Description The scarab, the ancient Egyptian symbol of regeneration and rebirth, was a very popular motif in jewelry. This sacred beetle was connected to the sun-god Khepri, who could appear in the form of a scarab and was also associated with resurrection. This ring features an amethyst scarab, which can be rotated to reveal a hieroglyphic inscription chased on its gold mount. It reads "Butler of Nefer-her: Hebi," which identifies the pieces as the property of a royal servant.
|10/19/1978||Examination||examined for condition|
- In Search of Ancient Treasure: 40 Years of Collecting. The Walters Art Gallery, Baltimore. 1978.
- Jewelry - Ancient to Modern. The Walters Art Gallery, Baltimore. 1979-1980.
- Objects of Adornment: Five Thousand Years of Jewelry from the Walters Art Gallery, Baltimore. Cooper-Hewitt National Design Museum, New York; Chrysler Museum of Art, Norfolk; Carnegie Museum of Art, Pittsburgh; San Antonio Museum of Art, San Antonio; Philbrook Museum of Art, Tulsa; Honolulu Academy of Arts, Honolulu; New Orleans Museum of Art, New Orleans; Milwaukee Art Museum, Milwaukee; Minneapolis Institute of Art, Minneapolis; Toledo Museum of Art, Toledo; The John and Mable Ringling Museum of Art, Sarasota. 1984-1987.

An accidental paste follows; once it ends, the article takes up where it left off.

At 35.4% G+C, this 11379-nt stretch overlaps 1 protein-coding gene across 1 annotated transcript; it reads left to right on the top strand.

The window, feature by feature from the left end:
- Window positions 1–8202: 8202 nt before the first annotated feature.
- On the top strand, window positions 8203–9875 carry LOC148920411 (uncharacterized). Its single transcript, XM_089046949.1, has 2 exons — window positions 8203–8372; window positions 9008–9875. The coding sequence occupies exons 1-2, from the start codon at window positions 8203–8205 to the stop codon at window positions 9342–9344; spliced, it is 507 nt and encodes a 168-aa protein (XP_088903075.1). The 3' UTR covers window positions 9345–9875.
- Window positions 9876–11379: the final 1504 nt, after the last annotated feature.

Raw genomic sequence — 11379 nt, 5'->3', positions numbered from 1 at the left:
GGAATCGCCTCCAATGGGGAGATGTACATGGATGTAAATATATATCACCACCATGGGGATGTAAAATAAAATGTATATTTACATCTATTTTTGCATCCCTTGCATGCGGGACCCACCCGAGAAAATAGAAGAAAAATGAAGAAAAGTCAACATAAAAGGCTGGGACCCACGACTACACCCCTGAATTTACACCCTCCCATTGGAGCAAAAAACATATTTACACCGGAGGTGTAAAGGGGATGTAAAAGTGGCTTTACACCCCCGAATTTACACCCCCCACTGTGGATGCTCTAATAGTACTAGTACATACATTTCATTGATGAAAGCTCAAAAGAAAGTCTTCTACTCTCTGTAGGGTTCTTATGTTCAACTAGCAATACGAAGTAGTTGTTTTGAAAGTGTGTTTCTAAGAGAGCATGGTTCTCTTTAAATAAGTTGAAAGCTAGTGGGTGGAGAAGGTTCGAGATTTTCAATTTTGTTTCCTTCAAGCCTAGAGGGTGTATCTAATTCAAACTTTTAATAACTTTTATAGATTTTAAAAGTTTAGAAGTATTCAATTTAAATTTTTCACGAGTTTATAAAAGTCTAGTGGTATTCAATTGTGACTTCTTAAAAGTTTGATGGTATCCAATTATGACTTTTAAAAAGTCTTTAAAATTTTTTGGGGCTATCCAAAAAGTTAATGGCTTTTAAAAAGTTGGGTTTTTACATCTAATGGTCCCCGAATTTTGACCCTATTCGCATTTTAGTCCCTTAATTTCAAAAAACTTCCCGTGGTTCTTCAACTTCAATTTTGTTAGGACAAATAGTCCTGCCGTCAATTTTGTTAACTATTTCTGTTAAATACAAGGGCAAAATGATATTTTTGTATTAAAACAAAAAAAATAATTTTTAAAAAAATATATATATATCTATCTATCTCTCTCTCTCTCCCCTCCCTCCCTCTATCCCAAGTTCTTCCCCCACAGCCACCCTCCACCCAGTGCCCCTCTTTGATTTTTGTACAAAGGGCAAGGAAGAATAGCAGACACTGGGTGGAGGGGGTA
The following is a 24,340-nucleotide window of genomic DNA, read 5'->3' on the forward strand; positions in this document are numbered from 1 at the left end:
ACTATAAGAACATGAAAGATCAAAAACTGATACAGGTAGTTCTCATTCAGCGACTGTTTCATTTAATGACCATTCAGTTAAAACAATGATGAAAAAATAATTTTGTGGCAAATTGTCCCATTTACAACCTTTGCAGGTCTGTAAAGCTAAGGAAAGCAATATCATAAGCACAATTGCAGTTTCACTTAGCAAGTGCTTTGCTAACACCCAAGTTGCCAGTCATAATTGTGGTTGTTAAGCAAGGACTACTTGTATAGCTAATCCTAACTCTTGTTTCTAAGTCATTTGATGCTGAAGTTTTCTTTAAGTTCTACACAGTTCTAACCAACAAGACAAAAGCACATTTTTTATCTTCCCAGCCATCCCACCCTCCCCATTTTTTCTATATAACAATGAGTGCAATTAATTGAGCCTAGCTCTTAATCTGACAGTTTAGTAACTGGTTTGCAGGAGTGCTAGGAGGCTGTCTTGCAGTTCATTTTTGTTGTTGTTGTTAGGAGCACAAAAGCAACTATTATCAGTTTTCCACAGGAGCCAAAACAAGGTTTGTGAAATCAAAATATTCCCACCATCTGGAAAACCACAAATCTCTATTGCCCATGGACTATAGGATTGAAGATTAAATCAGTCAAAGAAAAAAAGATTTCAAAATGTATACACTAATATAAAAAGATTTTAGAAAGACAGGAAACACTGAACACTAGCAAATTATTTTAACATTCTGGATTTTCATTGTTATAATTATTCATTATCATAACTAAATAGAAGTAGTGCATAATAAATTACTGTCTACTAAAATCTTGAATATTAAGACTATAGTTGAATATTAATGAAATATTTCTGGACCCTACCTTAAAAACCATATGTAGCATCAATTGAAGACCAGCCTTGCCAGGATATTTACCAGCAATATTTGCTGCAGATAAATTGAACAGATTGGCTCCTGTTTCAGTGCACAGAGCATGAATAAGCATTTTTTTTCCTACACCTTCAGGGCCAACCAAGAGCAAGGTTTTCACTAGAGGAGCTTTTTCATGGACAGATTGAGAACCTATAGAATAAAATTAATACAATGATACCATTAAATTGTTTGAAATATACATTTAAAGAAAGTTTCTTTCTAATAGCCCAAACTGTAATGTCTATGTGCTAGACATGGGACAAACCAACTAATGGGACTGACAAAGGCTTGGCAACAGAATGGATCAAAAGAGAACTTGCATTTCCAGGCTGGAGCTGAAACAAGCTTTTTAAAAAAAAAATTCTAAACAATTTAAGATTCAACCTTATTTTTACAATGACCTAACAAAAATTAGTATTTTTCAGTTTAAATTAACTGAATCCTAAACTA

- Jewelry from the Walters Art Gallery and the Zucker Family Collection. The Walters Art Gallery, Baltimore. 1987.
- Bedazzled: 5,000 Years of Jewelry from the Walters Art Museum. Frist Center for the Visual Arts, Nashville; The John and Mable Ringling Museum of Art, Sarasota; The Walters Art Museum, Baltimore. 2006-2009.
- Bedazzled: 5,000 Years of Jewelry. El Paso Museum of Art, El Paso. 2010.
Provenance Children of Robert Garrett, Baltimore [date and mode of acquisition unknown]; Walters Art Museum, 1964, by gift.
Inscriptions [Translation] Butler of Nefer-her: Hebi.
Credit Gift of the children of Robert Garrett, 1964
Download Image Add to Collection Share on Twitter Share on Facebook Creative Commons License